It's possible and is really easy to do. Granted, it's not nearly as exciting as a good old fashion thunderstorm, but the effect is still pretty cool and this lightning won't kill you!
The scientific name for this experiment is a water-drop electrostatic generator.
Watch the video for a quick overview, then check out the detailed instructions to see how to build your own! (Scientific explanation is on step 6)
WARNING: This experiment can generate several thousand volts out of thin air, possible injuring or even killing a harmless little gnat or even a fly!
Step 1: Supplies
- Garden Hose
- Two buckets - 8 quart or larger are perfect
- Packing Styrofoam
- Hose 'Y' Adapter with flow-control valves
- One foot of 3/4" plastic tubing
- Two 3/4" end caps
- Nylon thread or string
- Wire - any kind of conducting wire works, even alligator leads.
- Two bottomless soup or coffee cans
- A drill with a small bit
Step 2: Prep the parts
1. Drill holes in the end caps.
This is the most important step. The end goal here is to create several continuous streams of water droplets.
In order to accomplish that, the holes must be properly spaced, otherwise they will join into a solid stream, defeating the purpose.
(This will still work with only one stream of droplets, but the energy buildup time is greatly reduced by having several!)
2. Drill holes in the cans.
The cans will need three holes. Two on top for suspending it from something, and one on the bottom for the metal wire.
Step 3: Prep the parts - continued
1. Attach the wire to the can.
Cut yourself plenty of wire to work with, and make sure it has good contact with the metal of the can.
2. Attach the thread to the can.
Tie one end of the thread to the can. Cut a few feet to ensure there will be enough to suspend it.
Step 4: Put the pieces together
1. Connect the y-adapter to the hose.
2. Put the end caps in the plastic tubes.
Be sure they are tight!
3. Attach the tubes to the y-adapters.
I ended up having to use hose clamps to keep them them from slipping off.
Step 5: Put it all together
I used one of those folding ladders to attach the hose to, and to suspend the cans from.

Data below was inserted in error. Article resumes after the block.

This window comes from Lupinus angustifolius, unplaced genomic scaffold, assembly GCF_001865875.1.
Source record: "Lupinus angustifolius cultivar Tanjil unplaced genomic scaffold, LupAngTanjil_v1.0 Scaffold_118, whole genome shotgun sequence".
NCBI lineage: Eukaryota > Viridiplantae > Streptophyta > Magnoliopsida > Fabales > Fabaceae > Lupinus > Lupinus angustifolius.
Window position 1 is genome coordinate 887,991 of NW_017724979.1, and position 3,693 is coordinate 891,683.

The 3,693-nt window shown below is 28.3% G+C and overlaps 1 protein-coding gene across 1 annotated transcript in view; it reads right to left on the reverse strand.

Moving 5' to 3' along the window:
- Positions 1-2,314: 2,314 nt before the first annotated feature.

1. Align the cans so they are directly under the tubes.
2. Connect the wire from each can to the opposite bucket.
You can also use the wires to help secure the position of the cans under the plastic tubes.
NOTE: Make sure the wires don't cross or come very close to each other!
3. Move the buckets close together.
This is where the spark will jump. If you can't get them within about 1/2 inch of each other, you can also just attach a couple more pieces of wire to the handles of the bucket and use those for the spark gap.
Step 6: Explanation
Water, like many things, is composed of vast quantities of positive and negative electric charges in perfect balance. As water drips down from the top, the slightly positively-charged water is attracted to the more negative can, and the slightly negative water is attracted to the more positive can.
This water-drop contraption utilizes Electrostatic Induction to generate a voltage difference between the two buckets. The charges then build up in the can connected to the bucket opposite of it - attracting even more charge. This results in a positive feedback loop.
When the voltage difference is high enough (usually a few thousand volts), a spark will jump between the buckets, discharging the voltage.
OK, but how does it start?
During dry conditions, everything near the generator ends up with a tiny electric charge just from being handled. It's the same concept that causes a shock after walking across carpet and touching a grounded object.
Once the water begins flowing, that natural charge is amplified over and over very quickly, resulting in a large imbalance that corrects itself as a spark between the buckets.
For more information about electrostatic induction, refer to these great books from Amazon.com
Electrostatics by Niels Jonassen
Creative Experiments in Electricity
Step 7: Turn it on!
Turn your hose on, and then use the flow control valves on the y adapter to adjust the flow.
The water should come out fairly fast, but it needs to be as droplets and not a continuous stream. A continuous stream won't give the charges a chance to break away from the source, which is grounded.
Ideally, the droplets should begin to form just above the can, before it passes through it. I found that it wasn't very hard to get this working properly without much adjustment.
The water also shouldn't drip on the can, but pass through it instead. A little splashing is normal and doesn't seem to affect the generation of electricity.
Once the water begins flowing, it should only take a few seconds for the first spark to appear. The more individual water droplet streams, the faster and more often you will get sparks!
Watch the video for close-ups of the sparks in action (Fast-forward to 34 seconds to go right to the sparks!):
Step 8: Troubleshooting
If you live in a high humidity environment, don't even bother with this experiment - it won't work. I produced the results you see here with a relative humidity of around 60%.
2. Ground your water source
Your garden hose should be grounded already. If you're having problems getting sparks, grab some extra wire and attach it to the screw of a wall outlet, or carefully attach it to the ground prong of an electrical cord, and then plug it in.
3. Double check your wires from the cans
Are they touching each other?
Are they too close together?
4. Move the buckets closer together.
It's best to move the buckets within a couple of millimeters to start off with, to be sure the generator is working properly. Then you can move them farther and farther apart.